Next is this was the day that the final king of the Northern Kingdom of Israel, Hoshea ben Elah, the king who is the one defeated by the Assyrians and then the 10 Tribes are sent into exile -- this was the day that he removed the two golden calves that Yeravam ben Nevat had set up.  When the kingdom split between the southern kingdom and the northern kingdom, southern kingdom being Judah and Benjamin -- Benjamin again, probably a coincidence -- and the northern kingdom, which is the 10 Tribes -- not really, but we'll pretend.

So Yeravam ben Nevat made it impossible for people -- what he did on the major roads from the north of Israel to Jerusalem, he put these guards who would prevent anyone from the 10 Tribes from visiting Jerusalem.  He didn't want them to go to the Beis Ha'mikdash.  And the day when Hoshea ben Elah, the last king of Israel, removed them -- so that was the 15th of Av, and therefore it's the day when the highways were no longer officially blocked, and therefore we make it a day equal to Yom Kippur.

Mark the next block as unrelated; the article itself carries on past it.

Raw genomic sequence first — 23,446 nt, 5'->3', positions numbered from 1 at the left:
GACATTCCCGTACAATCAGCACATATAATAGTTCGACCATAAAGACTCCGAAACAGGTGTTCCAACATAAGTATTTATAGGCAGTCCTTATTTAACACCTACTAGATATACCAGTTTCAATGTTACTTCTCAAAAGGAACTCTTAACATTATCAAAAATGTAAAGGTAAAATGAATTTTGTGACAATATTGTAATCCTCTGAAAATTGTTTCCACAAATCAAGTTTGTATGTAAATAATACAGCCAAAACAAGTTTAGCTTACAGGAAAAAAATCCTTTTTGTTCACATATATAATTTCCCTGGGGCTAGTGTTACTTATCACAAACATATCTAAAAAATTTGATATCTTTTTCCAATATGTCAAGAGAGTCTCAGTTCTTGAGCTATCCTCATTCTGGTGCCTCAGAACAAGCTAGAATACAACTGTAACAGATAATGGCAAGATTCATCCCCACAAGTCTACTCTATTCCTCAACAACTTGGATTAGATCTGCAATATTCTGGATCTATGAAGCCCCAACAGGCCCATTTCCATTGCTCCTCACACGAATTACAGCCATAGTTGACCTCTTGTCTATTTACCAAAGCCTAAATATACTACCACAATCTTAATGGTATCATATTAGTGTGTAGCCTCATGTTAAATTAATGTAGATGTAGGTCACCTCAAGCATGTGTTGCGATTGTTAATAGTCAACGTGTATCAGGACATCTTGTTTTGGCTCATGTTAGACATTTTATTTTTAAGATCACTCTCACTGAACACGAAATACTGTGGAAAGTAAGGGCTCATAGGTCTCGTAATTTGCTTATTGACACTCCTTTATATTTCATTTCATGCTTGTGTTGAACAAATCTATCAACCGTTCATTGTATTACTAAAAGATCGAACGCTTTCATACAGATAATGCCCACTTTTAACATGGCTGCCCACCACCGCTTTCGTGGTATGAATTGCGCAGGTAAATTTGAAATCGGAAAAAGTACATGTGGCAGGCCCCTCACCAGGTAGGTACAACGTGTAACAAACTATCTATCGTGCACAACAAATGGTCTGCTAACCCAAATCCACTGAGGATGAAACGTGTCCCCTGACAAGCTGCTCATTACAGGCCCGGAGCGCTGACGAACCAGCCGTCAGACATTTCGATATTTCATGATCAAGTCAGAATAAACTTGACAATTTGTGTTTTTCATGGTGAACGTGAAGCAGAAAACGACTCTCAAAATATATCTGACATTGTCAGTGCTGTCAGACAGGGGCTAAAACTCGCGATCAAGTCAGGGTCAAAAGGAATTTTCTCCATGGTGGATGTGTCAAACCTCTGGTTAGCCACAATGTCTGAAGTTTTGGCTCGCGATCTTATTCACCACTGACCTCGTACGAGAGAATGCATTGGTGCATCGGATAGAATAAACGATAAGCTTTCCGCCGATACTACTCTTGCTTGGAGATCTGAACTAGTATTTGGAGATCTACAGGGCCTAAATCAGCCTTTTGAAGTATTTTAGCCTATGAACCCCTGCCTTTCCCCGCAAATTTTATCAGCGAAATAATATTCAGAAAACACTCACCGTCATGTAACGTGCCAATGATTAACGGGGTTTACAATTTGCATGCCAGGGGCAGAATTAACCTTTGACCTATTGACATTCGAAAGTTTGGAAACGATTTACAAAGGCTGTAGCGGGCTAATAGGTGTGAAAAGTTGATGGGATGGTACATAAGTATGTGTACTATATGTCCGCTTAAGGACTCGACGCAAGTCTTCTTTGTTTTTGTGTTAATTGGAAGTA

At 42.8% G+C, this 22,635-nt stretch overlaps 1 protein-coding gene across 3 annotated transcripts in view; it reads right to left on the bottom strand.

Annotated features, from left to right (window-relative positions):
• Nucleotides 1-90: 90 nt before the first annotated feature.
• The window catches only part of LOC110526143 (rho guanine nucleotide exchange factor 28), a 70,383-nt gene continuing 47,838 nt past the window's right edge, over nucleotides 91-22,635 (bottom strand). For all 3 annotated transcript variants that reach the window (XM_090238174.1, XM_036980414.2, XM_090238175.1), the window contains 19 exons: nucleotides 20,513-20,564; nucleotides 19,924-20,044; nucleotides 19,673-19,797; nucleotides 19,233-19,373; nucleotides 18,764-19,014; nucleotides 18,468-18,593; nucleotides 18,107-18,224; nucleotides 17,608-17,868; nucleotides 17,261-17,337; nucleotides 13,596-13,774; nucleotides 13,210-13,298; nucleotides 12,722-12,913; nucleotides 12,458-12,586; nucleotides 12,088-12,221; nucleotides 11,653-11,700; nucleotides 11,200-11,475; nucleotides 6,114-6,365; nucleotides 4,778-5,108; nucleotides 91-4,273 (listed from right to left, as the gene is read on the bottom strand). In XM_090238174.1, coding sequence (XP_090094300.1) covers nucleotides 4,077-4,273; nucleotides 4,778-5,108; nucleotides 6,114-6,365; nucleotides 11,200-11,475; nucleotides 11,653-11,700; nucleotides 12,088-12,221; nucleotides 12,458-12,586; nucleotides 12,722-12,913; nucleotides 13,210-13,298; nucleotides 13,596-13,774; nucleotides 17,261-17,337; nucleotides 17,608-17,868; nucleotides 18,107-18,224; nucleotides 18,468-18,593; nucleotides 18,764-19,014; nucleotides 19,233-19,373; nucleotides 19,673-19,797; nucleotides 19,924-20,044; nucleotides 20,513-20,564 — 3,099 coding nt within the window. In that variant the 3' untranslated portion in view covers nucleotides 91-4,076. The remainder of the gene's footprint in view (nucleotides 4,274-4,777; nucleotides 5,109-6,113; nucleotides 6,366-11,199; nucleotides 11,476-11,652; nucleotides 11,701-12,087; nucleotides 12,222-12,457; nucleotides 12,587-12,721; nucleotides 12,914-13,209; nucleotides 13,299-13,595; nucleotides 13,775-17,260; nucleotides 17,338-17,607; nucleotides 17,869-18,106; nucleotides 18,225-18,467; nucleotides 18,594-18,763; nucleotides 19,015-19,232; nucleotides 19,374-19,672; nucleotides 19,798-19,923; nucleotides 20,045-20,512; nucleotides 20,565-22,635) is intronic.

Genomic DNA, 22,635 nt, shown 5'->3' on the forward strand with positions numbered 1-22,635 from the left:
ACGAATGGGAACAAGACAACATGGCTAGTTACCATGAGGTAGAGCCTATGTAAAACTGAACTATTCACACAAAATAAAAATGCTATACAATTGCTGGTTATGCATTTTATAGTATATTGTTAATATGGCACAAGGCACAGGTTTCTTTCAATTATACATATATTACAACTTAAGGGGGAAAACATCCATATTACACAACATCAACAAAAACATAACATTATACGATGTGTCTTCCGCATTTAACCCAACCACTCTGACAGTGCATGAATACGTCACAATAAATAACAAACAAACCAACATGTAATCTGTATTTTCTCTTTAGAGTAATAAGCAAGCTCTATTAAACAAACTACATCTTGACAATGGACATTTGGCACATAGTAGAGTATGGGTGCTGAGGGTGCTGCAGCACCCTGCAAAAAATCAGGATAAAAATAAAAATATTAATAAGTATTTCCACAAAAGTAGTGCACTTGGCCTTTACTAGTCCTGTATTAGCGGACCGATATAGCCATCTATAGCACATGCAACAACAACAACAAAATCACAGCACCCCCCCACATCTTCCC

So the Gemara says, why?  I've got to tell you, if he's such a big tzaddik, Hoshea ben Elah, that he's doing this great thing of removing the blockades -- you know, the Berlin Wall that separated the north kingdom and the southern kingdom -- then how come G-d allowed him to be so defeated by the Assyrians and sent into exile?  Well, it's not that he encouraged people to go to Jerusalem; it's that he didn't stop them from going to Jerusalem.  Okay.  But if all he did was he didn't stop them from going to Jerusalem, to say that that's equal to Yom Kippur is a little hard to believe, especially since it didn't last very long because they were exiled right afterward and defeated by the Assyrians.  So, also that one is a little difficult to believe.

Okay, so we have another opinion.  But it's so interesting, is it not?  Here you have a holiday that's supposed to be the equal of Yom Kippur, and no one can agree about why it's a holiday, let alone why it should be equal to Yom Kippur?  I would imagine that if it is a holiday of such importance that it's equal to Yom Kippur, that everyone would know exactly why it's a holiday, and yet most people, when you say Tu B'Av, have no idea about what Tu B'Av is.  No idea.